Don’t say “you are such a millennial”. Because this world is already sliding into the hands of the millennials.

Meaning has already become a must. It’s not unnecessary, pretentious or hypercritical.

Searching for meaning shows someone does care.

And for an employer, someone who do the work while caring is the most valuable.


Whatever you are doing, don’t stop caring.

Don’t give up your “why”.

More time and more money? Pay attention to this

Guess what it is.

Grand goal? Endurance? Persistence?

They are all important… but there’s something that are in front of our eyes the whole time, but we sometimes choose not to see them.

When we talk about our work, our encounters with our clients and partners, what always seem invisible but crucial?

You have your goals set, plans made, ideas validated and you have started working on achieving them.

You encounter roadblocks and you overcome them; you have problems and you solve them.

You generate new ideas despite it’s difficult and frustrating as hell.

Still, something still so small are still causing troubles. They are everywhere and they really frustrate us.

Because if we fail to see them, we’ve got to redo our work, and the setback can mean days, weeks, or worse.

They are called “details”.

No matter whether you think you are a “big picture” person or an executioner, a dreamer or a producer, you are a fool if you say that you don’t need to care about the details.

Even for trials, details are significant indicators to whether something might work or not. Every designer should know that.

Some details might really don’t matter that much. But the ability to pay attention to detail is a must have. Because you don’t know which one detail is more important than others when you are in the flow of creating.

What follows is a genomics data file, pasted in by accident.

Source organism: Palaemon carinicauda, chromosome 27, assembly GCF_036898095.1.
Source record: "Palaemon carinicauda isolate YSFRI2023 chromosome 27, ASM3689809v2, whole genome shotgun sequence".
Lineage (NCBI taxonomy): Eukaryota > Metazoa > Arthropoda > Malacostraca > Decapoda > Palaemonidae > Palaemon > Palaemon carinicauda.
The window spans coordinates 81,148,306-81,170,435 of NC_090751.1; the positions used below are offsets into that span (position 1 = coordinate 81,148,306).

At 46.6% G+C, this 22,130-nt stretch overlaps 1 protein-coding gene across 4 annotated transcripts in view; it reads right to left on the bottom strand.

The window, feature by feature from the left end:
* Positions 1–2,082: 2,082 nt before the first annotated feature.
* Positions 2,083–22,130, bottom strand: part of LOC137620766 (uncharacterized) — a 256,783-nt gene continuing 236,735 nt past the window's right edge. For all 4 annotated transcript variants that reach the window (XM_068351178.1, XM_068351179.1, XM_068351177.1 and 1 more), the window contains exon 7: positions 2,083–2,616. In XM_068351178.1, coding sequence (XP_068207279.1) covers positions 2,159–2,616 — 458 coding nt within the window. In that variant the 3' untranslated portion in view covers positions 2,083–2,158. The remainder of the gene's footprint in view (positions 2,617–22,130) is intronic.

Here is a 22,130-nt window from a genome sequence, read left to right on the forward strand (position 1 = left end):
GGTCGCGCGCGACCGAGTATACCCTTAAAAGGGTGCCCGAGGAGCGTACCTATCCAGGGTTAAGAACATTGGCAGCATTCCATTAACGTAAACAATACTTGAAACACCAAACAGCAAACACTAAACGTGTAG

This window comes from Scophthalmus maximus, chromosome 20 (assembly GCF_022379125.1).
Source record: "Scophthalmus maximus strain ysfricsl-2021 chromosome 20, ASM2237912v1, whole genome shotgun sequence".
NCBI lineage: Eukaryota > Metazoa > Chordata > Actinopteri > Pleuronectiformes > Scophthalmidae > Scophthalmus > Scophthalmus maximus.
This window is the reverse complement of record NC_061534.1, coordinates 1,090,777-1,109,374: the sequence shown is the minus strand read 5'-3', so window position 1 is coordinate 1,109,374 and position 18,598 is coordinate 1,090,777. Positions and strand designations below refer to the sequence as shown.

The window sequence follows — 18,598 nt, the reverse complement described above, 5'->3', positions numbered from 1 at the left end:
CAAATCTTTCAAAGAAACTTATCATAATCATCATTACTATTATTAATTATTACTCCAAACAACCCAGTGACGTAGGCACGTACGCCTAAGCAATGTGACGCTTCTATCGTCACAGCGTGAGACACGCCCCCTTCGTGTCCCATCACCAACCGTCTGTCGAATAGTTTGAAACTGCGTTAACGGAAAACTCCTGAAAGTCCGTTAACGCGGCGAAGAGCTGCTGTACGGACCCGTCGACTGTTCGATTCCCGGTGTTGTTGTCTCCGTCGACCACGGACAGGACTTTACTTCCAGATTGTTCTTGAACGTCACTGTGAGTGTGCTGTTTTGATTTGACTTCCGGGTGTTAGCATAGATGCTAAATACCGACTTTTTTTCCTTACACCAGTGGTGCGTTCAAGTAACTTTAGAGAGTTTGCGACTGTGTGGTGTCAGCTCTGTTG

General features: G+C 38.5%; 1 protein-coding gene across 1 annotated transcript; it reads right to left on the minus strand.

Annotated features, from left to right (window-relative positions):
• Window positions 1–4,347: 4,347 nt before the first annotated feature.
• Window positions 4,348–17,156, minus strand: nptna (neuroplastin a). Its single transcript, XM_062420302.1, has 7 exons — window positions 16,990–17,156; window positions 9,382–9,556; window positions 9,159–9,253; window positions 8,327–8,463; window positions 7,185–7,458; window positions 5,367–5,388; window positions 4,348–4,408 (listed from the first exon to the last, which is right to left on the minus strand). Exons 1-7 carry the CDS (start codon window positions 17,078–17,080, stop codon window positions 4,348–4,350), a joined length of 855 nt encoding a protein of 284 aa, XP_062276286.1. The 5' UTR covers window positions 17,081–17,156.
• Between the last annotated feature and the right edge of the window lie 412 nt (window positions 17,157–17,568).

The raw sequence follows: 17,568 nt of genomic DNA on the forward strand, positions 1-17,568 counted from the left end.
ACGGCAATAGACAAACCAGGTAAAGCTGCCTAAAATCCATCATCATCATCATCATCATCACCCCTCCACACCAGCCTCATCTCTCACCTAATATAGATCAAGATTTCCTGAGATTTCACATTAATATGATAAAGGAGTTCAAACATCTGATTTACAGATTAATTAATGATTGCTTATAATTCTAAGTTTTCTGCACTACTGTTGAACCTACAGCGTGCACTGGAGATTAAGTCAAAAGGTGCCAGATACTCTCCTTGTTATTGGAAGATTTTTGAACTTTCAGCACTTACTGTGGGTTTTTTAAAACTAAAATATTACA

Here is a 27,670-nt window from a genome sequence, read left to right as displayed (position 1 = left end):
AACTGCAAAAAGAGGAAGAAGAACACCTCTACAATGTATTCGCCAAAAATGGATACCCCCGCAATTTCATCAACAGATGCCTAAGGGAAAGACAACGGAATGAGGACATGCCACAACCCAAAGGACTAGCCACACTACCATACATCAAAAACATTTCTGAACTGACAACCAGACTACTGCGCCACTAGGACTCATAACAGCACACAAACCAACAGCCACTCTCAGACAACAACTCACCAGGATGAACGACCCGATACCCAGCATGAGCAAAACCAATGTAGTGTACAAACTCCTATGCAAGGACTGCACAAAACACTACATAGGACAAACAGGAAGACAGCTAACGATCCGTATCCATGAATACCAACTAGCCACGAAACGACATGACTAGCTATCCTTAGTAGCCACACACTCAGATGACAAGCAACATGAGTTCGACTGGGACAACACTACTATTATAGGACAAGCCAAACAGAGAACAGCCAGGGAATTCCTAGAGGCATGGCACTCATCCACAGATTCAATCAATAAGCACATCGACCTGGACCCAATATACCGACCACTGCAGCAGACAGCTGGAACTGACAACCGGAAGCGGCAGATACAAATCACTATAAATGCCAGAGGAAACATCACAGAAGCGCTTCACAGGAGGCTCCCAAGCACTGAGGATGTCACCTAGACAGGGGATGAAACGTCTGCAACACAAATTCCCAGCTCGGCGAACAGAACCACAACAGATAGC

Time is the most valuable currency. Lacking of attention to details turns out to be extremely costly.

So if you want to be productive and rich, you know I’m right.

Creative juices not flowing? No time to create? Try doing this first

Not having enough time and not having the right idea are the two big roadblocks for the creatives.

As someone working in the creative fields, we expect ideas coming and hitting us in the head. The working process is like water flowing from the faucet. 

“Just do it.” They say. 

But nobody tells us how. Like it’s all going to happen by some magical power. No intention of yourself. No decision to be made.

“It’s not in my hand,” the artist says, “God put it in my head and He holds my hand.”

It’s a nice picture. But it’s also just not how most of the creators and artists work.

We think we don’t need time solely designated for creative work. Because when it’s time, the process is going to carry out by itself.

We think we don’t need to make decisions to prioritise. Because of course the creative process has the priority — when its the time for it.

But if we, as the creators, don’t intentionally make the decision to prioritise the work, we won’t be able to have the time we need to produce, to deliver the work.

To prioritise means intentionally to do something first, to give it more attention and time.